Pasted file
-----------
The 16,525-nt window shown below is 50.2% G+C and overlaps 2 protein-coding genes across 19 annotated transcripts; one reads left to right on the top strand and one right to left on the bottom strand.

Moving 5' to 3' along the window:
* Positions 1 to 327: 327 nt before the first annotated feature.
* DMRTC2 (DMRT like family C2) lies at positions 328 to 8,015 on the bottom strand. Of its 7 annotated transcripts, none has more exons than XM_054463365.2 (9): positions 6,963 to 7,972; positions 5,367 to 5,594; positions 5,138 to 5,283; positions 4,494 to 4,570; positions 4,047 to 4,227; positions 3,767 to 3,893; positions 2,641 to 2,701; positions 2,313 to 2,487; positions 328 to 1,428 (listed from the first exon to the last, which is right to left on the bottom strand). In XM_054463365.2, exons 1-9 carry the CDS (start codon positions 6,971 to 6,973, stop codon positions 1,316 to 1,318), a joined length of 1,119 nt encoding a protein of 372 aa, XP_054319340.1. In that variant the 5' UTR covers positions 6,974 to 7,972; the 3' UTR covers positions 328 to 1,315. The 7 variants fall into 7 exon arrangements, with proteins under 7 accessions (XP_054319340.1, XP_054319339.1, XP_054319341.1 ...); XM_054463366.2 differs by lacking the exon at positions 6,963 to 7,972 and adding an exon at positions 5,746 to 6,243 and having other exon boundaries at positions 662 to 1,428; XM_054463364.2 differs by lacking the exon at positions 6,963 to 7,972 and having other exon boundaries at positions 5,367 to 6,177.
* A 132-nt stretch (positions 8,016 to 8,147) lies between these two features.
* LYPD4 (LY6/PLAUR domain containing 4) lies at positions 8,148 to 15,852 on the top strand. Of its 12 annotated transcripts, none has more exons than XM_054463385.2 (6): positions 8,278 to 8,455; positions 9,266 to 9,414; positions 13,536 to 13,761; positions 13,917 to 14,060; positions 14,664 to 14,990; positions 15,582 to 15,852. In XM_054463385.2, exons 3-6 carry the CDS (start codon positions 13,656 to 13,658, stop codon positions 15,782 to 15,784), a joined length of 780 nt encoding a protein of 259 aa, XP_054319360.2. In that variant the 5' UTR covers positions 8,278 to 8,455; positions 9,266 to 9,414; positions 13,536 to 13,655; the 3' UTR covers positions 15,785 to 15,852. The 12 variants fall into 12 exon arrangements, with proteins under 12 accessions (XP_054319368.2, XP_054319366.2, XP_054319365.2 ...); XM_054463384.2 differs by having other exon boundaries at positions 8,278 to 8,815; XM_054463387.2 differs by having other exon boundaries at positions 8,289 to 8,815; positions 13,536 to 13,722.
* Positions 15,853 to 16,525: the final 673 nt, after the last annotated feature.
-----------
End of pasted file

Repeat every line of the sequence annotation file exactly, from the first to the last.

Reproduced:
The 16,525-nt window shown below is 50.2% G+C and overlaps 2 protein-coding genes across 19 annotated transcripts; one reads left to right on the top strand and one right to left on the bottom strand.

Moving 5' to 3' along the window:
* Positions 1 to 327: 327 nt before the first annotated feature.
* DMRTC2 (DMRT like family C2) lies at positions 328 to 8,015 on the bottom strand. Of its 7 annotated transcripts, none has more exons than XM_054463365.2 (9): positions 6,963 to 7,972; positions 5,367 to 5,594; positions 5,138 to 5,283; positions 4,494 to 4,570; positions 4,047 to 4,227; positions 3,767 to 3,893; positions 2,641 to 2,701; positions 2,313 to 2,487; positions 328 to 1,428 (listed from the first exon to the last, which is right to left on the bottom strand). In XM_054463365.2, exons 1-9 carry the CDS (start codon positions 6,971 to 6,973, stop codon positions 1,316 to 1,318), a joined length of 1,119 nt encoding a protein of 372 aa, XP_054319340.1. In that variant the 5' UTR covers positions 6,974 to 7,972; the 3' UTR covers positions 328 to 1,315. The 7 variants fall into 7 exon arrangements, with proteins under 7 accessions (XP_054319340.1, XP_054319339.1, XP_054319341.1 ...); XM_054463366.2 differs by lacking the exon at positions 6,963 to 7,972 and adding an exon at positions 5,746 to 6,243 and having other exon boundaries at positions 662 to 1,428; XM_054463364.2 differs by lacking the exon at positions 6,963 to 7,972 and having other exon boundaries at positions 5,367 to 6,177.
* A 132-nt stretch (positions 8,016 to 8,147) lies between these two features.
* LYPD4 (LY6/PLAUR domain containing 4) lies at positions 8,148 to 15,852 on the top strand. Of its 12 annotated transcripts, none has more exons than XM_054463385.2 (6): positions 8,278 to 8,455; positions 9,266 to 9,414; positions 13,536 to 13,761; positions 13,917 to 14,060; positions 14,664 to 14,990; positions 15,582 to 15,852. In XM_054463385.2, exons 3-6 carry the CDS (start codon positions 13,656 to 13,658, stop codon positions 15,782 to 15,784), a joined length of 780 nt encoding a protein of 259 aa, XP_054319360.2. In that variant the 5' UTR covers positions 8,278 to 8,455; positions 9,266 to 9,414; positions 13,536 to 13,655; the 3' UTR covers positions 15,785 to 15,852. The 12 variants fall into 12 exon arrangements, with proteins under 12 accessions (XP_054319368.2, XP_054319366.2, XP_054319365.2 ...); XM_054463384.2 differs by having other exon boundaries at positions 8,278 to 8,815; XM_054463387.2 differs by having other exon boundaries at positions 8,289 to 8,815; positions 13,536 to 13,722.
* Positions 15,853 to 16,525: the final 673 nt, after the last annotated feature.